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BILLED as a Saint Valentine's Day Massacre, there's no gunfire but plenty of high-octane sonic attack right from the off in this Godfathers gig.
But this is much more than a big bad beautiful noise. Like a brooding Don, Peter Coyne stalks the stage, spitting out lyrics as he supervises his adoring family — a rock-solid rhythm section of Tim James on drums and Darren Birch on bass punching harder than any bare-knuckle fighter. Their explosive riffs are not so much played as driven by a superb twin-guitar assault, while Steve Crittal feels every chord and Alex Macbain adds intricacy to the riffs.
These are no one-dimensional songs but hook-laden gems, fusing the simplicity of punk with the grand scale of rock. They have been the Godfathers' calling card for more than three decades and, for their fans, every set will always be a greatest hits show.
But it is not just past glories such as If I Only Had Time, Love Is Dead, How Low Is Low, Unsatisfied, Johnny Cash Blues and I Can't Sleep Tonight that stand out. There are stunningly good new numbers, with Defibrillator and Till My Heart Stops Beating already classics.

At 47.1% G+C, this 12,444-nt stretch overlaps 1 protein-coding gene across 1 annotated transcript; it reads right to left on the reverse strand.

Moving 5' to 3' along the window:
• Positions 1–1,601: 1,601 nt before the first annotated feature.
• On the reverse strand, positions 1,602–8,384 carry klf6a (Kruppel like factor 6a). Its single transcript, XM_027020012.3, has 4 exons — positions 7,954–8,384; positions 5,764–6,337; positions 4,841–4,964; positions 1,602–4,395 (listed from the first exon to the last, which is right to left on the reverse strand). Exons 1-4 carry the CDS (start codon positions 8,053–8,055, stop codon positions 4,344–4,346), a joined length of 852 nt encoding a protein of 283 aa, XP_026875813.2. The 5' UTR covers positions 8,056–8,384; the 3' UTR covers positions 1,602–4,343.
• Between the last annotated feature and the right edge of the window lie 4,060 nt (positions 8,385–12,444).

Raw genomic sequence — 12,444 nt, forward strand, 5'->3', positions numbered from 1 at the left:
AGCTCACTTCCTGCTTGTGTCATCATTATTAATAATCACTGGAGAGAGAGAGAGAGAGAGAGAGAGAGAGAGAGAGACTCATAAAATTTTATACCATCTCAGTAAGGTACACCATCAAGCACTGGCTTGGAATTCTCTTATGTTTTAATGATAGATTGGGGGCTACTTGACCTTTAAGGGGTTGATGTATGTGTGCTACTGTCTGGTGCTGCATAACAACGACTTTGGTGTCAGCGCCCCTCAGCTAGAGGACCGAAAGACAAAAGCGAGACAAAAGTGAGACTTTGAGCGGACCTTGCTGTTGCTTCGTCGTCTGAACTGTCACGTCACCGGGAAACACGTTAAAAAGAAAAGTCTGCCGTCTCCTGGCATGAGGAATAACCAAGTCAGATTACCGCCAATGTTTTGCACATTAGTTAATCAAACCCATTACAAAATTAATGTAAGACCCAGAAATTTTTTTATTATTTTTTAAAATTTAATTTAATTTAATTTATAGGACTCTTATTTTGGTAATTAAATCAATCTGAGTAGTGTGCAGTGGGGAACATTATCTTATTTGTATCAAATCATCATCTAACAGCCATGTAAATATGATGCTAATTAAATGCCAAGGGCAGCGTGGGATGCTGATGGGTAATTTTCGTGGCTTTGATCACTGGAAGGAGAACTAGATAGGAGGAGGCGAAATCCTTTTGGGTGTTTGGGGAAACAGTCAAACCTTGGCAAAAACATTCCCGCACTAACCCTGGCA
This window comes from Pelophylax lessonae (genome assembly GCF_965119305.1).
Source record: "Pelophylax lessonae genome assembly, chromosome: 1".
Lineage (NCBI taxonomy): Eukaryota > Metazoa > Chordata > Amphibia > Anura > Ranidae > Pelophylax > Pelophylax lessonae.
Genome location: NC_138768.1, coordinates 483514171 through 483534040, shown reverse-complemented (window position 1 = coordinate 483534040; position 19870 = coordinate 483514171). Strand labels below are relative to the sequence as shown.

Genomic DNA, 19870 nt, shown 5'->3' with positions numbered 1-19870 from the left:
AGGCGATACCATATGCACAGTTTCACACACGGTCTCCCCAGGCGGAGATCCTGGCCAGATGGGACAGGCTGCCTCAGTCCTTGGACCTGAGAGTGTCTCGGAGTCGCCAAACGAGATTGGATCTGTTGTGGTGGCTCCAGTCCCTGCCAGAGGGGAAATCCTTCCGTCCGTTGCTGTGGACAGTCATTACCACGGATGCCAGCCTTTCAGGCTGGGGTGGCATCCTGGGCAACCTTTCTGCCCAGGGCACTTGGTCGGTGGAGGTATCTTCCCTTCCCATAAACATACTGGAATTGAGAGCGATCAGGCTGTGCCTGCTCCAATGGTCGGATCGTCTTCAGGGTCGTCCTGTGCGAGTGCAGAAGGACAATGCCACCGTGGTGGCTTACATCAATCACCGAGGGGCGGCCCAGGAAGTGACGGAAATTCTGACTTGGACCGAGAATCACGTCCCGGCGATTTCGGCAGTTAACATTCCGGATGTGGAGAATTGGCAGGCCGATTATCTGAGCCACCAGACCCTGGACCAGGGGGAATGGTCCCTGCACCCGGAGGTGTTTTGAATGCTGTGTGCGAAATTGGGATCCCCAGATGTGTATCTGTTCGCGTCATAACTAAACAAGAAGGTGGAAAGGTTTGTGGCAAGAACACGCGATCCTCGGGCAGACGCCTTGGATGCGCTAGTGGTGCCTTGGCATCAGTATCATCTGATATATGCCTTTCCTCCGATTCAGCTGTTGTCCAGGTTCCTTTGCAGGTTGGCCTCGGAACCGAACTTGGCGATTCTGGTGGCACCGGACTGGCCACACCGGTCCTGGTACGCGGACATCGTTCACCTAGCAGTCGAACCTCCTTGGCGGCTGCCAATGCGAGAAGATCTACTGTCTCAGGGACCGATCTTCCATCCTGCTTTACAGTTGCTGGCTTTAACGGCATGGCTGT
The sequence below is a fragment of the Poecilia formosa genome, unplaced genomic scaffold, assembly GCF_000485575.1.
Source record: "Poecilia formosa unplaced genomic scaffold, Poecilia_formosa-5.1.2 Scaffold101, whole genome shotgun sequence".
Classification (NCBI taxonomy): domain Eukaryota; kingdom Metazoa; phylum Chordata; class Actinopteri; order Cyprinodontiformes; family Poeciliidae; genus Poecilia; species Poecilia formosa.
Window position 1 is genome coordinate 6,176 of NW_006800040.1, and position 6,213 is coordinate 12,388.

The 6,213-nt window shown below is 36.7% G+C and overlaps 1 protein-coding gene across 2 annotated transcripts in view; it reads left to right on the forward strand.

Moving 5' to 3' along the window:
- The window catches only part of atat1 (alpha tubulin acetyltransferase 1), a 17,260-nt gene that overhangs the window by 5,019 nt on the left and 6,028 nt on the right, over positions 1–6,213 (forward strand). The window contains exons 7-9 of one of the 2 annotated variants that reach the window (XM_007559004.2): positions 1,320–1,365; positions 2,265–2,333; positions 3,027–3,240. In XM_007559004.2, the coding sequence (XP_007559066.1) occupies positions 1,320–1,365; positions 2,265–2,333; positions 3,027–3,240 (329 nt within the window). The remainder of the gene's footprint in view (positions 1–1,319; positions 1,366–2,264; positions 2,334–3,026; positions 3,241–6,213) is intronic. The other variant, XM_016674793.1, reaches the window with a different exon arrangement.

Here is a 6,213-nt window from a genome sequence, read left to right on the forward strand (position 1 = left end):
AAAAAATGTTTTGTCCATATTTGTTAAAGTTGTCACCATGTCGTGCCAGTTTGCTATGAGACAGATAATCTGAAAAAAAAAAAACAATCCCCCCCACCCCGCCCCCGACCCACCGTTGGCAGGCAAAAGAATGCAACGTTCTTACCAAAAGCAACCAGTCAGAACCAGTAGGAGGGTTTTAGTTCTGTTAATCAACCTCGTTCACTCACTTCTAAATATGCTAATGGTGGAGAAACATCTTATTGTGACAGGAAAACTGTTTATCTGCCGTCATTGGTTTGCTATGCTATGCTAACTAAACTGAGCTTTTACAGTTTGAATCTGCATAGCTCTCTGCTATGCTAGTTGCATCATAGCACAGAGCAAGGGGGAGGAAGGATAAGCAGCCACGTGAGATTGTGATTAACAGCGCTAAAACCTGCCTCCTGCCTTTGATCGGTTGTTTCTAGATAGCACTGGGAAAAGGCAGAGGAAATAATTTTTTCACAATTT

Like a cross between Johnny Rotten and Marlon Brando, the red-faced Coyne commands the stage as he stalks and sneers through his stories of working-class life. “I cut myself but I don't bleed/cos I don't get what I need/and it doesn't matter what I say/tomorrow's still another day,” he sings.
Birth, School, Work, Death is an exhilarating and emotional climax — rock meets the Ramones — and the crowd join in the body-slamming mayhem unleashed by a storming encore cover of Blitzkrieg Bop.
Coyne praises the Horton family who have kept the independent 100 Club going for 75 years and he is right to do so. But The Godfathers need to be prominent on their wall, along with the photographs of all the other giants.
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